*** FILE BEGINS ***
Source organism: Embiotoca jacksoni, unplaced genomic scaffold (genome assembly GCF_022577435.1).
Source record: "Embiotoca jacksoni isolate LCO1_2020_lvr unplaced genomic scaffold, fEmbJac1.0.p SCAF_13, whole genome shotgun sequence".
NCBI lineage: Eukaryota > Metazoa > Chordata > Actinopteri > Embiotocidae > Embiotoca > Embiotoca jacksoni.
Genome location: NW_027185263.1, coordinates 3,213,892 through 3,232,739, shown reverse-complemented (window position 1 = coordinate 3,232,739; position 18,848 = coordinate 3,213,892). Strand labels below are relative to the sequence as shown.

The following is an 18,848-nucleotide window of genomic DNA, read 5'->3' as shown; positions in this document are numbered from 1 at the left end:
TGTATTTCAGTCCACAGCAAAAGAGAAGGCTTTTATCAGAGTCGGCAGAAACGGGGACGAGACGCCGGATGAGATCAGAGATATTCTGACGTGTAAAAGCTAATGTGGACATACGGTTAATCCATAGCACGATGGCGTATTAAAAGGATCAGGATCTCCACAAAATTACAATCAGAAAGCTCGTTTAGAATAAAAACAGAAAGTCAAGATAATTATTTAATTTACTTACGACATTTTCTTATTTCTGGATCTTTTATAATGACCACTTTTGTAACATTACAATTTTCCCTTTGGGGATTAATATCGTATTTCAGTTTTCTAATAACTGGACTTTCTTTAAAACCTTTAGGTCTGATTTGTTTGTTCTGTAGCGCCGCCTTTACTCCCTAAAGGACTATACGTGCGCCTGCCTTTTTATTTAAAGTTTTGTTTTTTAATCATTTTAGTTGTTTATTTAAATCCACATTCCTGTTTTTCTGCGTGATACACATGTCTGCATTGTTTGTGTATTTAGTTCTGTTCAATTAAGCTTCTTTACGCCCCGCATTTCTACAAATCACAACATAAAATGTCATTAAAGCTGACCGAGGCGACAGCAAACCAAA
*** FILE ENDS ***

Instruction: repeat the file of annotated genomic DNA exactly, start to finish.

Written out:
Source organism: Embiotoca jacksoni, unplaced genomic scaffold (genome assembly GCF_022577435.1).
Source record: "Embiotoca jacksoni isolate LCO1_2020_lvr unplaced genomic scaffold, fEmbJac1.0.p SCAF_13, whole genome shotgun sequence".
NCBI lineage: Eukaryota > Metazoa > Chordata > Actinopteri > Embiotocidae > Embiotoca > Embiotoca jacksoni.
Genome location: NW_027185263.1, coordinates 3,213,892 through 3,232,739, shown reverse-complemented (window position 1 = coordinate 3,232,739; position 18,848 = coordinate 3,213,892). Strand labels below are relative to the sequence as shown.

The following is an 18,848-nucleotide window of genomic DNA, read 5'->3' as shown; positions in this document are numbered from 1 at the left end:
TGTATTTCAGTCCACAGCAAAAGAGAAGGCTTTTATCAGAGTCGGCAGAAACGGGGACGAGACGCCGGATGAGATCAGAGATATTCTGACGTGTAAAAGCTAATGTGGACATACGGTTAATCCATAGCACGATGGCGTATTAAAAGGATCAGGATCTCCACAAAATTACAATCAGAAAGCTCGTTTAGAATAAAAACAGAAAGTCAAGATAATTATTTAATTTACTTACGACATTTTCTTATTTCTGGATCTTTTATAATGACCACTTTTGTAACATTACAATTTTCCCTTTGGGGATTAATATCGTATTTCAGTTTTCTAATAACTGGACTTTCTTTAAAACCTTTAGGTCTGATTTGTTTGTTCTGTAGCGCCGCCTTTACTCCCTAAAGGACTATACGTGCGCCTGCCTTTTTATTTAAAGTTTTGTTTTTTAATCATTTTAGTTGTTTATTTAAATCCACATTCCTGTTTTTCTGCGTGATACACATGTCTGCATTGTTTGTGTATTTAGTTCTGTTCAATTAAGCTTCTTTACGCCCCGCATTTCTACAAATCACAACATAAAATGTCATTAAAGCTGACCGAGGCGACAGCAAACCAAA